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Open Access Research article

Promoting sense of coherence: Salutogenesis among people with psoriasis undergoing patient education in climate therapy

Eva Langeland1*, Hilde S Robinson2, Torbjørn Moum3, Marie H Larsen24, Anne-Lene Krogstad45 and Astrid K Wahl2

Author Affiliations

1 Faculty of Health and Social Sciences, Institute of Nursing, Bergen University College, Møllendalsveien 6, 5009, Bergen, Norway

2 Medical Faculty, Department of Health Sciences, Institute of Health and Society, University of Oslo, Forskningsveien 3A, 0373, Oslo, Norway

3 Medical Faculty, Department of Behavioral Sciences in Medicine, Institute of Basic Medical Sciences, University of Oslo, Sognsvannsveien 9, 0372, Oslo, Norway

4 Department of Rheumatology, Dermatology and Infectious Diseases, Oslo University Hospital, Forskningsveien 1, 0373, Oslo, Norway

5 Medical Faculty, Institute of Clinical Medicine, University of Oslo, Sognsvannsveien 20, 0372, Oslo, Norway

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BMC Psychology 2013, 1:11  doi:10.1186/2050-7283-1-11

Published: 21 June 2013

Abstract

Background

There is a need for further investigation of sense of coherence (SOC), the central concept of salutogenesis, and its relationship with long-term illnesses such as psoriasis. The aim of this study is to investigate the development of SOC during patient education in the context of climate therapy and to explore factors that may predict changes in SOC among people with psoriasis.

Methods

A prospective design included a baseline assessment and two follow-ups after a 3-week patient education and climate therapy programme (follow-up 1) and again 3 months later (follow-up 2). A total of 254 adults (aged 20–80) with psoriasis participated. SOC was measured by the SOC Questionnaire, illness perception was measured by the Revised Illness Perception Questionnaire, and positive and active engagement in life was measured by the positive and active engagement subscale of the Health Education Impact Questionnaire. Paired-sample t tests were used to evaluate changes in SOC from the baseline to follow-up. Multiple linear regression was used to analyse the ability of socio-demographic and clinical variables, illness perception and positive and active engagement in life to predict the changes in SOC.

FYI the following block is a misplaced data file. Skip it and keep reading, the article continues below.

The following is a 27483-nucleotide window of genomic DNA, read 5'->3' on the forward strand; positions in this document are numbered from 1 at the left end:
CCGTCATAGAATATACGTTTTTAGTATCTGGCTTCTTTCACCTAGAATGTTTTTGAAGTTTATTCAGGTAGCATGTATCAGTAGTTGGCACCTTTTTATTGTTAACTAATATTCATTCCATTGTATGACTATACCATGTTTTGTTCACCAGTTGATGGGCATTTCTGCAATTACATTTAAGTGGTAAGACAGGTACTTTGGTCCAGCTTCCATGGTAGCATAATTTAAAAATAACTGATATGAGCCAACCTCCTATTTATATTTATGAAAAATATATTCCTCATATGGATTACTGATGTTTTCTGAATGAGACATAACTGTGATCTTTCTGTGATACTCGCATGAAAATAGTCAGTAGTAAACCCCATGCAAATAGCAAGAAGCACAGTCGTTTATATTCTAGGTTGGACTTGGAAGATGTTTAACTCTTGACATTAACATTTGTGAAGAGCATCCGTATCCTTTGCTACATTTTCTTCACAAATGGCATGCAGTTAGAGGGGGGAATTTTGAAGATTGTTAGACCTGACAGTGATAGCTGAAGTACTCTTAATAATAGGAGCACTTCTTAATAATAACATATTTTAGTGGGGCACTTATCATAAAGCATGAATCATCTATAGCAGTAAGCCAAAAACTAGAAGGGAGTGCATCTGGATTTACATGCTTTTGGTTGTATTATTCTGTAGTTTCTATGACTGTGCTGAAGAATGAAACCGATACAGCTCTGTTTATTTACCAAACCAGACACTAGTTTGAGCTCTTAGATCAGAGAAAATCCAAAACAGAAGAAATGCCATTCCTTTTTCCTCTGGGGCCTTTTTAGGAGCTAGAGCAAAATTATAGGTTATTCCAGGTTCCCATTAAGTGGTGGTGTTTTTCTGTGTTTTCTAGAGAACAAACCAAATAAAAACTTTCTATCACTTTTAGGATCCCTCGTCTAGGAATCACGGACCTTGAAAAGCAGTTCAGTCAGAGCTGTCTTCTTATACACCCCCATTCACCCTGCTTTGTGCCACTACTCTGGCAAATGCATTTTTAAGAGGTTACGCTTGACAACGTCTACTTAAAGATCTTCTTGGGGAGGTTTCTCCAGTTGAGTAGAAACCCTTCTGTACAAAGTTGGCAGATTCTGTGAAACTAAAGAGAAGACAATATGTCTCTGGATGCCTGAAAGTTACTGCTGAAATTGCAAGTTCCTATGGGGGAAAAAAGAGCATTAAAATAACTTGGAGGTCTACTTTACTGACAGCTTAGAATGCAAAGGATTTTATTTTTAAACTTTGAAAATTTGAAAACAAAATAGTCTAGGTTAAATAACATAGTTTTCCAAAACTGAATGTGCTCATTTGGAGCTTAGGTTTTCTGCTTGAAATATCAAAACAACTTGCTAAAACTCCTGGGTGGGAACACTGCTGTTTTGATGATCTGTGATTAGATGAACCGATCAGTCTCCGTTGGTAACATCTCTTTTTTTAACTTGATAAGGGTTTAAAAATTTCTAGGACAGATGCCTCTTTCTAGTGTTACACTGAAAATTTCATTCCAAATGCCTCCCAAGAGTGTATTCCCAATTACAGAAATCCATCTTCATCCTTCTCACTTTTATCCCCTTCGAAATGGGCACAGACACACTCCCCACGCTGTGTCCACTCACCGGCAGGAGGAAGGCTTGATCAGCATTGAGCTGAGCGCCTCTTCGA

Results

The SOC score changed significantly by 2.65 points, (95% CI = 0.621, 3.685) from the baseline to follow-up 1. SOC score was still improved by 1.15 points (95% CI = 0.073, 0.223) at follow-up 2.

Baseline and change in positive and active engagement in life were linked to change in SOC with standardized beta 0.170 (95% CI = 0.024, 0.319) and 0.259 (95% CI = 0.092, 0.428), respectively. In addition illness coherence perception at baseline and change in emotional representations were significantly associated with the change in SOC with standardized beta 0.212 (95% CI = 0.073, 0.361) and –0.270 (95% CI = –0.481, –0,077), respectively.

Conclusions

SOC improved significantly from before to after patient education in the context of climate therapy. The results indicate that improving positive and active engagement in life, coping with emotional distress and a coherent understanding of the illness might provide important opportunities to improve SOC among people with psoriasis.